The IAAF has previously argued that the experience of 46 XY athletes who were required to reduce their testosterone is not relevant to the DSD Regulations. However, in the Semenya case, it argues that for sporting purposes, ‘individuals with 5-ARD [one of the DSDs listed in the Regulations] are biologically indistinguishable from males without a DSD and have been shown to dominate in sport over “biological females” who, the IAAF asserts, have no chance to win when competing against such “biologically male” athletes’. 

Since it has clarified that the DSD Regulations apply to athletes that are ‘biologically indistinguishable’ from males, I respectfully disagree. The health complications suffered by 46 XY athletes are now relevant to arguments over the proportionality of the DSD Regulations.

Like Harper, Kristen Worley is a 46 XY transgender athlete who – unlike Harper – suffered health complications when forced to lower her testosterone levels in order to compete in female cycling. Sloan Teeple is a 46 XY male who suffered health issues after being diagnosed with testosterone deficiency. He competed whilst waiting four years before being granted a therapeutic use exemption (TUE) for testosterone. Perhaps their cases should have been considered alongside Harper’s, ‘for the sake of fairness and balance’, to borrow the IAAF’s words.

Sloan Teeple explains the role of testosterone in the XY karyotype…

Testosterone is understood to be the primary driver for protein synthesis in the XY karyotype.“Testosterone provides the overall foundation for male health”, explained Teeple, who is also a Doctor recognised as a specialist in low testosterone. “It affects many different organ systems. The most famous or notorious has to do with sexual function and libido. The other area is the physical aspect, comprising bone strength, muscle strength – all of that relies on testosterone. Also, metabolism – i.e. the body’s ability to continue to burn fat. It keeps the metabolism going.”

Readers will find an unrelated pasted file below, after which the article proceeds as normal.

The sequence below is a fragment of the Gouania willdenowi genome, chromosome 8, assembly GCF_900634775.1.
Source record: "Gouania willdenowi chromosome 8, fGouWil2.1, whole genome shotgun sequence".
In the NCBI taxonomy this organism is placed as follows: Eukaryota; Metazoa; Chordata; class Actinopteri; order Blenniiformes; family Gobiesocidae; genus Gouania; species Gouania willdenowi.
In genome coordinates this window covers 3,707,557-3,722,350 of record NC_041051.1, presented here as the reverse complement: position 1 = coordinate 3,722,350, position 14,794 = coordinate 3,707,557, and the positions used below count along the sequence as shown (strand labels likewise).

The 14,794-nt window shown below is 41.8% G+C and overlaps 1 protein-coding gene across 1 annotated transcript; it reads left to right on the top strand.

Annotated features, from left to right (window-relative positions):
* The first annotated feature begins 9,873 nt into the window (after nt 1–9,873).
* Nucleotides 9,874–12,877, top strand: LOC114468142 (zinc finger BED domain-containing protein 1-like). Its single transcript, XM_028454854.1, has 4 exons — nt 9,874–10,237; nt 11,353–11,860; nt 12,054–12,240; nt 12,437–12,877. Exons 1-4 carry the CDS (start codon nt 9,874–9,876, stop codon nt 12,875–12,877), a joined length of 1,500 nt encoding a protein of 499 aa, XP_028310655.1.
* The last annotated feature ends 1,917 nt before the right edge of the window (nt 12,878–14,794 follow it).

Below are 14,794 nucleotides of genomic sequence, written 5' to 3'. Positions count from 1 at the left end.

“Then there is the mental aspect”, he continues. “A man’s energy level and sense of well-being is tied to testosterone. A lot of the symptoms that men present to me in my office are either low libido, poor erections, poor sexual function, or they are terribly fatigued, low energy, lack of motivation. Other things people notice are poor sleep, and it can even effect urination – how they empty their bladder. As I am a urologist, I see that a lot. Irritable mood is also common – it can make men kind of grumpy. All of these are typical symptoms of low testosterone.”